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THE RACKS by Space_Canoe

  • material = around 60 feet of 2X2
  • 8 feet of 1X4
  • a fair amount of 3 or 3.5 inch wood screws
  • 10 4 inch long bolts
  • one drill bit to match the size of the bolts

    Well, let's start at the beginning. First you want a nice set of racks to work on all sorts of different paddling perversions.

    This was literally thrown together from scraps that I had around the place, mainly redwood, believe it or not, and it has held up for about twelve years, so if you used some decent wood it would work out fine. The pictures are fairly self-explanatory; I basically built a square bottom, then put two little wedges on two opposite sides to hold the upright rack in place, and then put a piece of plywood up those same two sides. I then drilled holes through both the upright racks and those pieces of plywood.

    I could then run two bolts through both pieces to hold the upright rack steady.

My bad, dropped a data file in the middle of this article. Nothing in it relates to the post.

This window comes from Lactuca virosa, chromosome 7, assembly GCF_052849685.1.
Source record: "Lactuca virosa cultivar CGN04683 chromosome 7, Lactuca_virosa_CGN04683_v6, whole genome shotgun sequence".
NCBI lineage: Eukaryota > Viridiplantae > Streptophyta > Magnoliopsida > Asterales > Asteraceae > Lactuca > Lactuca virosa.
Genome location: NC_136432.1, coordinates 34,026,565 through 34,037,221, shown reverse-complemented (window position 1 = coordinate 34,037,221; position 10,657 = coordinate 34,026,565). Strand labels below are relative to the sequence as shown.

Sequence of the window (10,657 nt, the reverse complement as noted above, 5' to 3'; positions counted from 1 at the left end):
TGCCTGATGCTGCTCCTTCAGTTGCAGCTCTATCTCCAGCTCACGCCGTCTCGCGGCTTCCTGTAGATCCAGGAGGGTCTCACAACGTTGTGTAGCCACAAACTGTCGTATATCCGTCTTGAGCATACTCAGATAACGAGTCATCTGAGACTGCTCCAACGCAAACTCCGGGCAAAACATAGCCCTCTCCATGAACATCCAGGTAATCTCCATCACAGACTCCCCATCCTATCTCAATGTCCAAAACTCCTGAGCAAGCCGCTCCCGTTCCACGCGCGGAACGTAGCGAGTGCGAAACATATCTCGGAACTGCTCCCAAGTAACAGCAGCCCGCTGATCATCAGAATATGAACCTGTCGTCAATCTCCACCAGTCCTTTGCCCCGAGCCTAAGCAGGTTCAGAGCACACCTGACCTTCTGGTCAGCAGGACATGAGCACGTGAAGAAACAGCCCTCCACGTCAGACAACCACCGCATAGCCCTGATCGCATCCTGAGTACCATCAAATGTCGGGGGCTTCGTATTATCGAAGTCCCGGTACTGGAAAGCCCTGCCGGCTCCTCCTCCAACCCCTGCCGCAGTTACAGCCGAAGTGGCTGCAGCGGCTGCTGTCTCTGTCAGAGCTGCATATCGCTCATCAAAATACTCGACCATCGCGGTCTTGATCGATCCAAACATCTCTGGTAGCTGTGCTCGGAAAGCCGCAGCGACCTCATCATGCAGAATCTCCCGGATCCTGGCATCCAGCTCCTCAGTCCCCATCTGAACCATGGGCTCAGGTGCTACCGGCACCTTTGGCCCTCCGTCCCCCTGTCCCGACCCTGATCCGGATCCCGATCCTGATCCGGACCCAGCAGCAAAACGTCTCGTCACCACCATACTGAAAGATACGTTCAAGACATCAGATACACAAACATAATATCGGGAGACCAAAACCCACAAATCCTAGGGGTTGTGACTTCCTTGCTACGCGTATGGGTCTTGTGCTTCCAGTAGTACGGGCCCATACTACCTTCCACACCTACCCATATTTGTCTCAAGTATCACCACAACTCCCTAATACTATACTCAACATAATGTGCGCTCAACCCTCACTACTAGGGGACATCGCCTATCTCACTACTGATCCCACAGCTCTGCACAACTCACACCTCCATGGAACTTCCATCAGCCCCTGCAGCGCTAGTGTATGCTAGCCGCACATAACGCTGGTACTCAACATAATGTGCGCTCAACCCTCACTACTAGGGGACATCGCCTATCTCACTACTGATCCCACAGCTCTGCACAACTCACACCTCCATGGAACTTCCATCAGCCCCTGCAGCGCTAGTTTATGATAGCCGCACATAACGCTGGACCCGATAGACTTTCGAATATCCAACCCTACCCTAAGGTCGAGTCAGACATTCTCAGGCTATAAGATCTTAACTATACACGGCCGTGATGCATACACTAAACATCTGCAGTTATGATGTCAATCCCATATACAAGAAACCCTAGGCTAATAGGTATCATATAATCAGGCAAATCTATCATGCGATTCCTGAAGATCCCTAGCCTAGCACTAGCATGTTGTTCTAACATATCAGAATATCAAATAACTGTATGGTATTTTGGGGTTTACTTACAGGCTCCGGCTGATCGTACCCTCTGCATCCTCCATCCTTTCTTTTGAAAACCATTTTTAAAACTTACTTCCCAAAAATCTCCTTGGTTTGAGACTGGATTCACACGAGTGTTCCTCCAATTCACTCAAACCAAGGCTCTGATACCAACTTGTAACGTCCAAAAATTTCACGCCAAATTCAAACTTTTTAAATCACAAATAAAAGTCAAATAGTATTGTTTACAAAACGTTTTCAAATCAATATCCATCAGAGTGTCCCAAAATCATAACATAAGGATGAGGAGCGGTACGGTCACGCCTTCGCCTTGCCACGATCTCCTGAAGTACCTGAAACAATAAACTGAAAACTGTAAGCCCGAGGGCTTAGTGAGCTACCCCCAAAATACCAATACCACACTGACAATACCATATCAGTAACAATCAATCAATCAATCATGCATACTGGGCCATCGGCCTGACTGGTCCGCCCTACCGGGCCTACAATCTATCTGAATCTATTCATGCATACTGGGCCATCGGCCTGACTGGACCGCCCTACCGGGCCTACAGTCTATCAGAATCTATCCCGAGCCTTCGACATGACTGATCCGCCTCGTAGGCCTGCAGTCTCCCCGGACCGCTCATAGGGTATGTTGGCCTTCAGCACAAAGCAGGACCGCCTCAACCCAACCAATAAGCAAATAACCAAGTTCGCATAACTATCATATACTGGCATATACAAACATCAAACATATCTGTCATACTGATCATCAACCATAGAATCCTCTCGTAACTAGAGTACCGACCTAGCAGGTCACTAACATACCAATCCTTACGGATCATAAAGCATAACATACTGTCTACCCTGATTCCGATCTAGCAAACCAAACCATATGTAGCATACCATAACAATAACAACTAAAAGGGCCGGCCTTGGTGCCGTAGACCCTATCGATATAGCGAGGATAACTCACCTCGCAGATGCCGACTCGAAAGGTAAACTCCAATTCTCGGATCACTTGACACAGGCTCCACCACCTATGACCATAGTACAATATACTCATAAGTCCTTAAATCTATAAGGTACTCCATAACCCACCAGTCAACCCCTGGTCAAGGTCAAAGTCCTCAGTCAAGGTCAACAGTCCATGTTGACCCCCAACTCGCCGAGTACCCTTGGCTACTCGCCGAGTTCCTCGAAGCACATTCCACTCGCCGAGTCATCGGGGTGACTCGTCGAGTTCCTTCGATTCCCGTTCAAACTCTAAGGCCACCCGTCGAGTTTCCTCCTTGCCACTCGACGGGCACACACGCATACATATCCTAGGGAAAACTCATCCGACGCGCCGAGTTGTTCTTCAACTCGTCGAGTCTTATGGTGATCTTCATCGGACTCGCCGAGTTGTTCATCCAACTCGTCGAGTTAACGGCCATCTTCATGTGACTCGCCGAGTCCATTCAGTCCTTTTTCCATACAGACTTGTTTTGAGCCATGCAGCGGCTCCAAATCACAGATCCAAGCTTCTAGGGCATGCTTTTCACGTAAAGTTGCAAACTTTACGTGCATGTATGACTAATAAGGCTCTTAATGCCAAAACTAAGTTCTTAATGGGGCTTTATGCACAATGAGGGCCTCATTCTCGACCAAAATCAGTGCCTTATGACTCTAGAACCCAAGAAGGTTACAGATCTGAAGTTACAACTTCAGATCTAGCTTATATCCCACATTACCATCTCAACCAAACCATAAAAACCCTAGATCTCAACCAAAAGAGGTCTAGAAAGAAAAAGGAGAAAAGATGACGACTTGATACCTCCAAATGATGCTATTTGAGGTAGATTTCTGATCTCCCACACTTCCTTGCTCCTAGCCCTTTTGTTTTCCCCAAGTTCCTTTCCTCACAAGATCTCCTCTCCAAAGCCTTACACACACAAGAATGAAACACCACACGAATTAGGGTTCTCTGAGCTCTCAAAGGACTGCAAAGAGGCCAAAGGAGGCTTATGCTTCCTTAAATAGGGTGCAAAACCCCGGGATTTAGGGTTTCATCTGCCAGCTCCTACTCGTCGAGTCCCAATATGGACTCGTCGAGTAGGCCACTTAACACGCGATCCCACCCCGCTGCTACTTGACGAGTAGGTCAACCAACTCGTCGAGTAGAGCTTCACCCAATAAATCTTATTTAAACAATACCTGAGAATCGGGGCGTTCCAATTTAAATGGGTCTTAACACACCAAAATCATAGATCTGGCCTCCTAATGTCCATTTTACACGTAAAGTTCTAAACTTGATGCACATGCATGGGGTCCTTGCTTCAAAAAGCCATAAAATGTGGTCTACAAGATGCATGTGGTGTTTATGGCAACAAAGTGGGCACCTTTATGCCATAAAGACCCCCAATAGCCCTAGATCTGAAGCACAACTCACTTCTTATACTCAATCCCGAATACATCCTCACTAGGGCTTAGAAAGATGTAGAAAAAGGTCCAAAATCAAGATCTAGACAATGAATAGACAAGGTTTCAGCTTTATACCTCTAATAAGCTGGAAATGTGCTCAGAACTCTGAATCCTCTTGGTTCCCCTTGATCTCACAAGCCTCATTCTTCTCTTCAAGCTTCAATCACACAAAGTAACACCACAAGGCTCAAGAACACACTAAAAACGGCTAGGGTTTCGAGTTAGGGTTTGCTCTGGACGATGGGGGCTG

I only ran a crosspiece across one side of the uprights so that they could be laid flat. This way when you take the racks somewhere else to work on a friend's boat, you can lay them flat; first the two uprights and then the two bottom pieces. If this is not a concern, then two crosspieces would probably be slightly better. This is what the piece of 1X 4 is for.

    I then spray painted one side of each upright and each bottom piece a corresponding color, because the holes on one bottom piece only match one specific side of one particular upright piece. This makes assembly easier.

    I went to an Army Navy store and got a piece of strap and then put it between the uprights so I have a sling to hold the boat.

    By moving the racks closer or further apart you can hold almost any size boat.

    The real beauty of a sling is that it allows you to turn the boat at almost any angle (for working in the interior of decked boats, for instance), and it will hold the boat stationery

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